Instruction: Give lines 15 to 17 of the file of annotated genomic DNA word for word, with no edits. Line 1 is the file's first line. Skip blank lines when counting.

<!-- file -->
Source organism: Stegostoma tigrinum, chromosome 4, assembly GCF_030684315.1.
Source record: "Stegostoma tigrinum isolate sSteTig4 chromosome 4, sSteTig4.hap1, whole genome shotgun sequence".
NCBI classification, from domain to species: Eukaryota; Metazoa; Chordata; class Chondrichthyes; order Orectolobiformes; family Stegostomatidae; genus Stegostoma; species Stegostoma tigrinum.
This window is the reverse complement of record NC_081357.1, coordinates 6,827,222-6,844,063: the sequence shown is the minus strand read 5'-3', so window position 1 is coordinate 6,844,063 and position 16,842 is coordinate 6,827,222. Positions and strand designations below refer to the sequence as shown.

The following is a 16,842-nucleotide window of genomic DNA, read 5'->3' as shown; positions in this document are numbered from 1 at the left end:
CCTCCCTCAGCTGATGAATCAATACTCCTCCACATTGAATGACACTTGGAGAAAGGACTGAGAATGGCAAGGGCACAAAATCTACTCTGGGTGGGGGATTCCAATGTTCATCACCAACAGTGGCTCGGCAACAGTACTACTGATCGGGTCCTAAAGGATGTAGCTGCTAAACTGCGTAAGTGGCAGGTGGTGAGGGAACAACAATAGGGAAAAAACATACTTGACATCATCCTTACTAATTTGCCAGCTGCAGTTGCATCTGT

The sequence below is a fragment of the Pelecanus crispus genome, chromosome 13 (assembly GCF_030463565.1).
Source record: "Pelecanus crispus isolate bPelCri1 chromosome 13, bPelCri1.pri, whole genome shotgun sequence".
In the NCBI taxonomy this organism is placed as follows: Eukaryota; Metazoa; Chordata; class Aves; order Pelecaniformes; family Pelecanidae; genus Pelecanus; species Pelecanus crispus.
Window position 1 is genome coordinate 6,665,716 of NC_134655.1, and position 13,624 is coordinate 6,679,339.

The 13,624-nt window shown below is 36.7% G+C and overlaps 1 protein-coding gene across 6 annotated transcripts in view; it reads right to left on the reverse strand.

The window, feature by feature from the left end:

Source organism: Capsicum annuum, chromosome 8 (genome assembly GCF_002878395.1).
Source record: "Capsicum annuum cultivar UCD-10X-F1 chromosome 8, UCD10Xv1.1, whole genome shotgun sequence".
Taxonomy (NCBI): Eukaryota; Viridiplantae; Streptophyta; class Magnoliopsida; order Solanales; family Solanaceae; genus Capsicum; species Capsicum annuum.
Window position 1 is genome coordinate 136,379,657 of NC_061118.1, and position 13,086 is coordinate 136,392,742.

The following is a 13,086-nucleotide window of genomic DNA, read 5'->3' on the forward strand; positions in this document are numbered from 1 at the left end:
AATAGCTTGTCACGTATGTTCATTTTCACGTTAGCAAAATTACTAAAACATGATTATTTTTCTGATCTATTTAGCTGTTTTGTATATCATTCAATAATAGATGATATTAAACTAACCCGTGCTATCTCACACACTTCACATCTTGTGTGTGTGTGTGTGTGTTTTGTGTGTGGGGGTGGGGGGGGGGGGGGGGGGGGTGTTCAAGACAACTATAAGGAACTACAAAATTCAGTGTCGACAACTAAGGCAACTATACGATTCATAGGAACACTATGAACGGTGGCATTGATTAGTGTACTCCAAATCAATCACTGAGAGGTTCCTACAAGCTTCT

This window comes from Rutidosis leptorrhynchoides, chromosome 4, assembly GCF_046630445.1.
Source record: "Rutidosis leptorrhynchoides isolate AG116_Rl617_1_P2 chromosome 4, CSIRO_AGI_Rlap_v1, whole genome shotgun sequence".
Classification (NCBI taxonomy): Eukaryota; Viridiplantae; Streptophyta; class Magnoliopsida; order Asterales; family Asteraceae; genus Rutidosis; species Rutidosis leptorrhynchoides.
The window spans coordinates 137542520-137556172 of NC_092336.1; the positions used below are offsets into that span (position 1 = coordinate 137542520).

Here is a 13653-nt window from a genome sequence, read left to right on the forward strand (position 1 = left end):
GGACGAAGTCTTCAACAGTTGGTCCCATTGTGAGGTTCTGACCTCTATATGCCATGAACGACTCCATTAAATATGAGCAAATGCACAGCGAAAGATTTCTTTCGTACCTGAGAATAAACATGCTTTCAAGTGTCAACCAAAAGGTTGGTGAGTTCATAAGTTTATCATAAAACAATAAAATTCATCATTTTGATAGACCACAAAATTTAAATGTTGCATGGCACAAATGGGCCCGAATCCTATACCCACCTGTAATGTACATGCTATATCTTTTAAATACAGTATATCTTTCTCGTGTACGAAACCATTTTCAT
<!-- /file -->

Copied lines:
Taxonomy (NCBI): Eukaryota; Viridiplantae; Streptophyta; class Magnoliopsida; order Solanales; family Solanaceae; genus Capsicum; species Capsicum annuum.
Window position 1 is genome coordinate 136,379,657 of NC_061118.1, and position 13,086 is coordinate 136,392,742.

The following is a 13,086-nucleotide window of genomic DNA, read 5'->3' on the forward strand; positions in this document are numbered from 1 at the left end: